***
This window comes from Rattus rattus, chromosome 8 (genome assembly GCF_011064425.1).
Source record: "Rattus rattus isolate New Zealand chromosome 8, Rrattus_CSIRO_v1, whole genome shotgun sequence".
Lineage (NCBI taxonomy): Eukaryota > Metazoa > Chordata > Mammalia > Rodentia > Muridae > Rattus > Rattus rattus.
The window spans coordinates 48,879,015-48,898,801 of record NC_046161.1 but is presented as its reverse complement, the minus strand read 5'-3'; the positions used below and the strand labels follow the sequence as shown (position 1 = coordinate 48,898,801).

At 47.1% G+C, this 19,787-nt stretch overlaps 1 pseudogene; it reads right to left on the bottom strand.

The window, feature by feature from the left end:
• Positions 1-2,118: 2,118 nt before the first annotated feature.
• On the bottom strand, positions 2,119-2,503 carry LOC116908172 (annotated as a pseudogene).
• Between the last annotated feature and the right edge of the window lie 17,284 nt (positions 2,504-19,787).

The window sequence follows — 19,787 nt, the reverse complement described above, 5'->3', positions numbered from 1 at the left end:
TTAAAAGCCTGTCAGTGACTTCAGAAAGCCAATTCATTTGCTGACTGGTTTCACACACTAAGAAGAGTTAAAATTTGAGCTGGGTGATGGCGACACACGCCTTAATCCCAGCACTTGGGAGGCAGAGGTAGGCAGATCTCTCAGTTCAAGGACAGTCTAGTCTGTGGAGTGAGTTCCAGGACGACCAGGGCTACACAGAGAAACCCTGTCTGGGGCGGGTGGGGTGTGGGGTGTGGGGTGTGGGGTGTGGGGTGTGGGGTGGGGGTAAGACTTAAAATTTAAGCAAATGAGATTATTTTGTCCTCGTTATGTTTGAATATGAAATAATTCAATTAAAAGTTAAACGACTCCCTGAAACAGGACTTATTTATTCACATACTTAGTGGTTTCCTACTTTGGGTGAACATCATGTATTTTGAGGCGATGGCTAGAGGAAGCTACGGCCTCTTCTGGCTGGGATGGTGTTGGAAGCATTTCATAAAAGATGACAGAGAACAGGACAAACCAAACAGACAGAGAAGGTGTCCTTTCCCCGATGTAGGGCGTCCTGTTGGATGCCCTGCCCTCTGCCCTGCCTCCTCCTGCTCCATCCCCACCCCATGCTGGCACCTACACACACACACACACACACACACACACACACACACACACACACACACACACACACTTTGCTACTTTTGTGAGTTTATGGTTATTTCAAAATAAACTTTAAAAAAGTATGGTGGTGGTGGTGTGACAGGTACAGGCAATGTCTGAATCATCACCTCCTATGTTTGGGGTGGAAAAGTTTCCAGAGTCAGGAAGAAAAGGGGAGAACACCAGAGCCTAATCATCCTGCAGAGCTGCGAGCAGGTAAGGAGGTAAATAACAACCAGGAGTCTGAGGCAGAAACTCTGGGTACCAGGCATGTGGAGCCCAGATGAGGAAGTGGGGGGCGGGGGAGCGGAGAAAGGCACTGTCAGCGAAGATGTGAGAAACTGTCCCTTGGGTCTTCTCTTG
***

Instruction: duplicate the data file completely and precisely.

This window comes from Rattus rattus, chromosome 8 (genome assembly GCF_011064425.1).
Source record: "Rattus rattus isolate New Zealand chromosome 8, Rrattus_CSIRO_v1, whole genome shotgun sequence".
Lineage (NCBI taxonomy): Eukaryota > Metazoa > Chordata > Mammalia > Rodentia > Muridae > Rattus > Rattus rattus.
The window spans coordinates 48,879,015-48,898,801 of record NC_046161.1 but is presented as its reverse complement, the minus strand read 5'-3'; the positions used below and the strand labels follow the sequence as shown (position 1 = coordinate 48,898,801).

At 47.1% G+C, this 19,787-nt stretch overlaps 1 pseudogene; it reads right to left on the bottom strand.

The window, feature by feature from the left end:
• Positions 1-2,118: 2,118 nt before the first annotated feature.
• On the bottom strand, positions 2,119-2,503 carry LOC116908172 (annotated as a pseudogene).
• Between the last annotated feature and the right edge of the window lie 17,284 nt (positions 2,504-19,787).

The window sequence follows — 19,787 nt, the reverse complement described above, 5'->3', positions numbered from 1 at the left end:
TTAAAAGCCTGTCAGTGACTTCAGAAAGCCAATTCATTTGCTGACTGGTTTCACACACTAAGAAGAGTTAAAATTTGAGCTGGGTGATGGCGACACACGCCTTAATCCCAGCACTTGGGAGGCAGAGGTAGGCAGATCTCTCAGTTCAAGGACAGTCTAGTCTGTGGAGTGAGTTCCAGGACGACCAGGGCTACACAGAGAAACCCTGTCTGGGGCGGGTGGGGTGTGGGGTGTGGGGTGTGGGGTGTGGGGTGTGGGGTGGGGGTAAGACTTAAAATTTAAGCAAATGAGATTATTTTGTCCTCGTTATGTTTGAATATGAAATAATTCAATTAAAAGTTAAACGACTCCCTGAAACAGGACTTATTTATTCACATACTTAGTGGTTTCCTACTTTGGGTGAACATCATGTATTTTGAGGCGATGGCTAGAGGAAGCTACGGCCTCTTCTGGCTGGGATGGTGTTGGAAGCATTTCATAAAAGATGACAGAGAACAGGACAAACCAAACAGACAGAGAAGGTGTCCTTTCCCCGATGTAGGGCGTCCTGTTGGATGCCCTGCCCTCTGCCCTGCCTCCTCCTGCTCCATCCCCACCCCATGCTGGCACCTACACACACACACACACACACACACACACACACACACACACACACACACACACACACTTTGCTACTTTTGTGAGTTTATGGTTATTTCAAAATAAACTTTAAAAAAGTATGGTGGTGGTGGTGTGACAGGTACAGGCAATGTCTGAATCATCACCTCCTATGTTTGGGGTGGAAAAGTTTCCAGAGTCAGGAAGAAAAGGGGAGAACACCAGAGCCTAATCATCCTGCAGAGCTGCGAGCAGGTAAGGAGGTAAATAACAACCAGGAGTCTGAGGCAGAAACTCTGGGTACCAGGCATGTGGAGCCCAGATGAGGAAGTGGGGGGCGGGGGAGCGGAGAAAGGCACTGTCAGCGAAGATGTGAGAAACTGTCCCTTGGGTCTTCTCTTG